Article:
800 years of hospital history
On the 1204’s first floor, around the restored apothecary’s shop, the story of Dijon’s former hospital’s site is told from its creation to the closure of its departments in 2015.

800 years of hospital history

The Great Chapel
The Great Chapel © François Weckerle / Ville de Dijon

The apothecary’s shop
The apothecary’s shop © Philippe Maupetit / Ville de Dijon

At the 1204: the General hospital’s apothecary

Presentation of the apothecary comes as the highpoint of visitors’ discovery of the former general hospital’s heritage. Its 17th-century woodwork is lined with the pharmaceutical jars from which generations of apothecaries prepared remedies for the sick. Following painstaking restoration, the apothecary is back where it belongs, in an area specially laid out to receive it

800 years of hospital history
800 years of hospital history © Philippe Maupetit / Ville de Dijon

At the 1204: the story of the site

From 1204 to 2015, over 800 years of hospital history were written within these walls. An animated film recounts the adventure: the story of a site and its buildings, whether humble or prestigious, as well as of the men and women that were its protagonists.

View of the general hospital and the Aubriot bridge
View of the general hospital and the Aubriot bridge © Bibliothèque municipale de Dijon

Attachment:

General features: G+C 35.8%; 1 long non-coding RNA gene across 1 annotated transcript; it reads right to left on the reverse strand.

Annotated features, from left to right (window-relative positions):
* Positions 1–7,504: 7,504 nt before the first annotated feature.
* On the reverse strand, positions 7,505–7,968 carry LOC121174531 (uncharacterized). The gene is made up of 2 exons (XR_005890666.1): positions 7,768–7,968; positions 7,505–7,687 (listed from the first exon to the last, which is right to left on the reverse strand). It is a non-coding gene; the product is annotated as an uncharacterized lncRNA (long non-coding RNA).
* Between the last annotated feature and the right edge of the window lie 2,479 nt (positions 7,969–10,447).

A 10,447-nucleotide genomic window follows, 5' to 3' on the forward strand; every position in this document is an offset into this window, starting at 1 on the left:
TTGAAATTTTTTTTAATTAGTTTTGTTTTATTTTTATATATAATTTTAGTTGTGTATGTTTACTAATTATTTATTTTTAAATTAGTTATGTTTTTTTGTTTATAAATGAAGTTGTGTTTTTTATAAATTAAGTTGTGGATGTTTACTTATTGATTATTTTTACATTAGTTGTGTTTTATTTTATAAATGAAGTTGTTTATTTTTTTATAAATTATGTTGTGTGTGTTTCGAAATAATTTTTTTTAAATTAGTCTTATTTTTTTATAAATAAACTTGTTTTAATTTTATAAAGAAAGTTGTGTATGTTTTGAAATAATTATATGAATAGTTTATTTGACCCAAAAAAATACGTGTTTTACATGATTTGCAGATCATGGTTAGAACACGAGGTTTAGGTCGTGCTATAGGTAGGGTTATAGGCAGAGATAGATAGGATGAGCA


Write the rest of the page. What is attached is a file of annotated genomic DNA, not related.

In the heart of the Gastronomy and Wine Centre

The 1204 makes an excellent departure point for understanding the history of the former general hospital. With the help of the site visit booklet, acquaint yourself with its heritage’s emblematic features, from the Chapel of the Holy Cross of Jerusalem to the Tree of Liberty, while making your leisurely way through the International Gastronomy and Wine Centre.

The Chapel of the Holy Cross of Jerusalem
The Chapel of the Holy Cross of Jerusalem / Philippe Maupetit – Ville de Dijon

The Chapel of the Holy Cross of Jerusalem

The Chapel of the Holy Cross of Jerusalem is the only architectural witness to the medieval hospital’s existence – a real 15th-century masterpiece open to visitors. The restored building resembles a series of works dating from the 15th to the 17th century, echoing the Chapel’s original funerary calling, to which tribute is paid by the broadcasting of an original musical repertoire.

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